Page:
Rating: R Running Time: 1 hour, 30 minutes
Stars: Joseph Gordon-Levitt, Scarlett Johansson, Julianne Moore, Tony Danza, Glenne Headly
Director: Joseph Gordon-Levitt
Rowdy and unrepentantly raunchy, Don Jon — a film about a guy whose addiction to online porn is ruining his personal relationships — wallows a bit too willingly in the very material it purports to condemn.
But with a sharp, funny script and strong performances from Joseph Gordon-Levitt, Scarlett Johansson, Julianne Moore and Tony Danza, the film succeeds as a cautionary tale that may lead millions of guys to (a) stop living in a fantasy world that reduces women to subservient sexual playthings or (b) remember to clear the memory on their laptops before snapping them shut.
Gordon-Levitt (Inception, 3rd Rock from the Sun), who also writes and directs here, plays Jon. His North Jersey friends have added the "Don" in tribute to his ability to pick up beautiful women at nightclubs. They think he's got it all, and frankly, so does he.
In a self-satisfied voice-over, Jon tell us how happy he is with his women, his family (mother, dad and sister), his bodybuilding prowess, his church (confession every week) … and his porn.
But mostly his porn. Like all addicts, Jon insists he could give it up any time he wants, but very soon it's clear he's simply a willing slave to the stuff. Not until he stumbles upon a woman he really likes (Johansson, in full Joisey flower) does he even consider changing his ways.
Before long, though, Jon is undone by his secret life, and he finds himself in the company of a strangely melancholy older woman (Moore, growing more radiant with each passing year) who helps bring some perspective to his life. As Jon, Gordon-Levitt exudes easy charm, his dimpled, squinty smile masking his character's ultimate cluelessness.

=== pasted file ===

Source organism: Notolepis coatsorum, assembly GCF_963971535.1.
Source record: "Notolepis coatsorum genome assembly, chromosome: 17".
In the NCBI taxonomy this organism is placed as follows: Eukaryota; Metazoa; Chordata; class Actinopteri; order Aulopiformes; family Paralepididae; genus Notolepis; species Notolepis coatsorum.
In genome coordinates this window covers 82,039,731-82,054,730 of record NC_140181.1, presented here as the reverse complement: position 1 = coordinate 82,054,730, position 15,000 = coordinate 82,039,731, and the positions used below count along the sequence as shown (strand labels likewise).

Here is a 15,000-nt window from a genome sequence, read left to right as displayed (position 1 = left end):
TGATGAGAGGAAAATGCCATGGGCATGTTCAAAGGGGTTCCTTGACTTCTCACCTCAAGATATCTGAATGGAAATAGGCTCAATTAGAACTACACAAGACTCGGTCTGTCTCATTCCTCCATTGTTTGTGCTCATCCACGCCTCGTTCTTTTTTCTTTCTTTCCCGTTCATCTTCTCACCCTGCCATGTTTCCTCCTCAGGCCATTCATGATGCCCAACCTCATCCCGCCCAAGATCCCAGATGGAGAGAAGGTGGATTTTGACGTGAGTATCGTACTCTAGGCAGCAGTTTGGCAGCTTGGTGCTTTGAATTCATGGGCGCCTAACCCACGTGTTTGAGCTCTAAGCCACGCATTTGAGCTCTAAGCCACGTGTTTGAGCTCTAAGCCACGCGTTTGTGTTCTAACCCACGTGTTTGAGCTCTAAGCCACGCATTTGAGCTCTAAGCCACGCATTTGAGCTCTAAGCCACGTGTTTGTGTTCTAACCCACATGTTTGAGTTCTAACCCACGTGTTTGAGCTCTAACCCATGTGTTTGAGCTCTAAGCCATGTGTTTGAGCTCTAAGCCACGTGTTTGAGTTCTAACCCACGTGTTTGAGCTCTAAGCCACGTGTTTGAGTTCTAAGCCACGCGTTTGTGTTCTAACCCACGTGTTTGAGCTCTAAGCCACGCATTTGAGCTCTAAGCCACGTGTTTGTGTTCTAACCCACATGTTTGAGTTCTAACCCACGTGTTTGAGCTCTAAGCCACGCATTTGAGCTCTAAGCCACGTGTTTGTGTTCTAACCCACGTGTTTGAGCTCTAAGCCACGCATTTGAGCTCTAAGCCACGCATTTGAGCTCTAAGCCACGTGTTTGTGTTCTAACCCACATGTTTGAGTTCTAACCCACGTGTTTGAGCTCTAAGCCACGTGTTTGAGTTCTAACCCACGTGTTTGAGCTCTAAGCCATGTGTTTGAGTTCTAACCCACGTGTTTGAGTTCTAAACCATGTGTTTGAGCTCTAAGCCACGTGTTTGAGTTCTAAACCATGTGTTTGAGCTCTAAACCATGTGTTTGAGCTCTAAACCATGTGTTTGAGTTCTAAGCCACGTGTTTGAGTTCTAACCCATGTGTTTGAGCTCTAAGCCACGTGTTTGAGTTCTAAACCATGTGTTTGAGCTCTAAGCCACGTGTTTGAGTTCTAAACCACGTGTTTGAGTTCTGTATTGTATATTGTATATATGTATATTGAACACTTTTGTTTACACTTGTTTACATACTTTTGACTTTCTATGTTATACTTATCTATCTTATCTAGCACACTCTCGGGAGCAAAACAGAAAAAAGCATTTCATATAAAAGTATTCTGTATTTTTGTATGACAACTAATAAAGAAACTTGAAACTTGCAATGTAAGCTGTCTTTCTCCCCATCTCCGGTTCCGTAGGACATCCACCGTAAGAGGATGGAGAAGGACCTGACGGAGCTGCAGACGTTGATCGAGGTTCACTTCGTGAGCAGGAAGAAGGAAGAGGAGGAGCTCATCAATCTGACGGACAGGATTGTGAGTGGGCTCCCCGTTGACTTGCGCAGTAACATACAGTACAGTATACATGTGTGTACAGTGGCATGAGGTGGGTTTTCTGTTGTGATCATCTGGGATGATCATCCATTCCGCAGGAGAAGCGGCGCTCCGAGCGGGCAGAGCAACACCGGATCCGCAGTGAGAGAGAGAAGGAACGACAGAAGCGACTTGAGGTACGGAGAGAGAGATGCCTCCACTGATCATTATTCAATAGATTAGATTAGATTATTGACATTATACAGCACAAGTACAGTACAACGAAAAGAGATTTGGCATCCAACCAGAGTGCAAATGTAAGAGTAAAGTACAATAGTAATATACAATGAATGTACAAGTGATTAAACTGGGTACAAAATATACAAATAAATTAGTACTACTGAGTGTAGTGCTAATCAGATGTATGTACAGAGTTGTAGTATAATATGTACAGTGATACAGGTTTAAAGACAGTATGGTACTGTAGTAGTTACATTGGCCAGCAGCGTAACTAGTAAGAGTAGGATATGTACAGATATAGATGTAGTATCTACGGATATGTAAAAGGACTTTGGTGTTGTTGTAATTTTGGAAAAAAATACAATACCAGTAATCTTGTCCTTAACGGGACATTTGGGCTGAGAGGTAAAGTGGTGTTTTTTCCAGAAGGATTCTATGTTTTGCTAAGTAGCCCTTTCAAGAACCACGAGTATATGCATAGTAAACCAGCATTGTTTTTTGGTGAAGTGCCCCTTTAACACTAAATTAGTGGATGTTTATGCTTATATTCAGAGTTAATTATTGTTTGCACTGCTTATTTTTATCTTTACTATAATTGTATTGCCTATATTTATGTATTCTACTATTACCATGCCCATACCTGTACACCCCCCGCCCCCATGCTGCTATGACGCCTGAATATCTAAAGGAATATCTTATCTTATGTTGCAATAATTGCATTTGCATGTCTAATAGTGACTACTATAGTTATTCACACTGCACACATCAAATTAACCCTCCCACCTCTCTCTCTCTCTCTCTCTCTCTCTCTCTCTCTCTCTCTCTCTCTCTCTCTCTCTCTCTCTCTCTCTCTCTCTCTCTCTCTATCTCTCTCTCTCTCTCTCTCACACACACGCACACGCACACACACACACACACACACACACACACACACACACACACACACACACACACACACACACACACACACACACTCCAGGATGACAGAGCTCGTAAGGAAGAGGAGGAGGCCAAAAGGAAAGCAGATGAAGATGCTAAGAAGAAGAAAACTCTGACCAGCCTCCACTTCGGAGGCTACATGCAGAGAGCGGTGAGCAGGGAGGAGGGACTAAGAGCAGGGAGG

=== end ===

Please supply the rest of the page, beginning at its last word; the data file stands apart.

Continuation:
The film's funniest moments come around the family dinner table. Glenne Headly (Mr. Holland's Opus, Dick Tracy) is instantly endearing as Jon's long-suffering mom, who wants nothing more than to see him come home with the future mother of her grandchildren. Danza gives a startlingly direct performance as the dad; with a single look and a perfectly timed throwaway line, he shows us precisely where Jon gets his warped perspective on human relations.
The only trouble with Don Jon is the film's comfort level with the kind of material that holds its hero enslaved.
Naturally, any film that deals effectively with the subject of pornography is going to have an inescapable "ick" factor, and from his opening frames, Gordon-Levitt does a nice job showing how, from the moment we set children down in front of our TV sets, we're conditioning them to view women as sex objects. At one point we see a sex-soaked fast-food hamburger ad, shown almost in its entirety, that I was certain was a parody made for this movie until I found it on YouTube.
Still, a little bit of carefully cropped Internet porn goes a long way, and Don Jon subjects us to more than just a little bit. (Weirdly, the name of an actual porn website is prominently shown more than once, suggesting some truly counterintuitive product placement.)
So, don't take your mom to see Don Jon. But if you know someone who's got a little romance going on with his computer, by all means buy him a ticket. He won't see anything here that he hasn't seen already … and that includes the lonely look of a guy living his life at the whim of the cursed cursor.
Bill Newcott is a writer, editor and movie critic for AARP Media.
Also of Interest
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